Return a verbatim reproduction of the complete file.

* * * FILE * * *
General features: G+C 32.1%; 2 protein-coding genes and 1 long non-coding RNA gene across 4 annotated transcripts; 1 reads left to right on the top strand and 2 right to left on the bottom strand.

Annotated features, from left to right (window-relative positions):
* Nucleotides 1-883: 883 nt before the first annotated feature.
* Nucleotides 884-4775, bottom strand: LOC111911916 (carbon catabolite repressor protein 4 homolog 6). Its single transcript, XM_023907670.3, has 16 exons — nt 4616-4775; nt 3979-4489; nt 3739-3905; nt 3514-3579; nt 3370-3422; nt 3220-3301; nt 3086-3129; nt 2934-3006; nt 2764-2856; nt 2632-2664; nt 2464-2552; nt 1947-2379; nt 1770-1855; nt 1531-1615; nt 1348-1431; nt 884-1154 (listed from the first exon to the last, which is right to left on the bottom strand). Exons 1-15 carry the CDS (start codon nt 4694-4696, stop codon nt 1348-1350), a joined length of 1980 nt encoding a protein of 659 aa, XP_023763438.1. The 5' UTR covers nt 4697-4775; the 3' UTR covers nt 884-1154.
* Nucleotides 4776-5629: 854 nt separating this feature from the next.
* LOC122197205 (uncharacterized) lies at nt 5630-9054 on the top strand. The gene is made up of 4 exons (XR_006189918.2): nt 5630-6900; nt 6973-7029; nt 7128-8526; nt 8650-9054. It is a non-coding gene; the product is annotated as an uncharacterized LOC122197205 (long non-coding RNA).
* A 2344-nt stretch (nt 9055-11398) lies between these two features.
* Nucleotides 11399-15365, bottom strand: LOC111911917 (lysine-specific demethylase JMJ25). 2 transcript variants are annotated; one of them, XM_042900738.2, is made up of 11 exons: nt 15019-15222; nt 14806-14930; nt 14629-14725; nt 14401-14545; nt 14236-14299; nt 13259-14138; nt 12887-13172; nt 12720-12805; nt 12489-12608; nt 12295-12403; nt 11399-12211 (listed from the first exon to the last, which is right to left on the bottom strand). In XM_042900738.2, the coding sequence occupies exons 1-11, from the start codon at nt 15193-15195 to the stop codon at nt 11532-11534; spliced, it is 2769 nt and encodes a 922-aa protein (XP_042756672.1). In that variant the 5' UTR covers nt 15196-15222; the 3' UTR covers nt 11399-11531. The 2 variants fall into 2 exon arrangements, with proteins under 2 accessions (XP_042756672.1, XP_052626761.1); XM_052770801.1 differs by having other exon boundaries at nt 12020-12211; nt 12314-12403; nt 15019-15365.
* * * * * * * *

General features: G+C 32.1%; 2 protein-coding genes and 1 long non-coding RNA gene across 4 annotated transcripts; 1 reads left to right on the top strand and 2 right to left on the bottom strand.

Annotated features, from left to right (window-relative positions):
* Nucleotides 1-883: 883 nt before the first annotated feature.
* Nucleotides 884-4775, bottom strand: LOC111911916 (carbon catabolite repressor protein 4 homolog 6). Its single transcript, XM_023907670.3, has 16 exons — nt 4616-4775; nt 3979-4489; nt 3739-3905; nt 3514-3579; nt 3370-3422; nt 3220-3301; nt 3086-3129; nt 2934-3006; nt 2764-2856; nt 2632-2664; nt 2464-2552; nt 1947-2379; nt 1770-1855; nt 1531-1615; nt 1348-1431; nt 884-1154 (listed from the first exon to the last, which is right to left on the bottom strand). Exons 1-15 carry the CDS (start codon nt 4694-4696, stop codon nt 1348-1350), a joined length of 1980 nt encoding a protein of 659 aa, XP_023763438.1. The 5' UTR covers nt 4697-4775; the 3' UTR covers nt 884-1154.
* Nucleotides 4776-5629: 854 nt separating this feature from the next.
* LOC122197205 (uncharacterized) lies at nt 5630-9054 on the top strand. The gene is made up of 4 exons (XR_006189918.2): nt 5630-6900; nt 6973-7029; nt 7128-8526; nt 8650-9054. It is a non-coding gene; the product is annotated as an uncharacterized LOC122197205 (long non-coding RNA).
* A 2344-nt stretch (nt 9055-11398) lies between these two features.
* Nucleotides 11399-15365, bottom strand: LOC111911917 (lysine-specific demethylase JMJ25). 2 transcript variants are annotated; one of them, XM_042900738.2, is made up of 11 exons: nt 15019-15222; nt 14806-14930; nt 14629-14725; nt 14401-14545; nt 14236-14299; nt 13259-14138; nt 12887-13172; nt 12720-12805; nt 12489-12608; nt 12295-12403; nt 11399-12211 (listed from the first exon to the last, which is right to left on the bottom strand). In XM_042900738.2, the coding sequence occupies exons 1-11, from the start codon at nt 15193-15195 to the stop codon at nt 11532-11534; spliced, it is 2769 nt and encodes a 922-aa protein (XP_042756672.1). In that variant the 5' UTR covers nt 15196-15222; the 3' UTR covers nt 11399-11531. The 2 variants fall into 2 exon arrangements, with proteins under 2 accessions (XP_042756672.1, XP_052626761.1); XM_052770801.1 differs by having other exon boundaries at nt 12020-12211; nt 12314-12403; nt 15019-15365.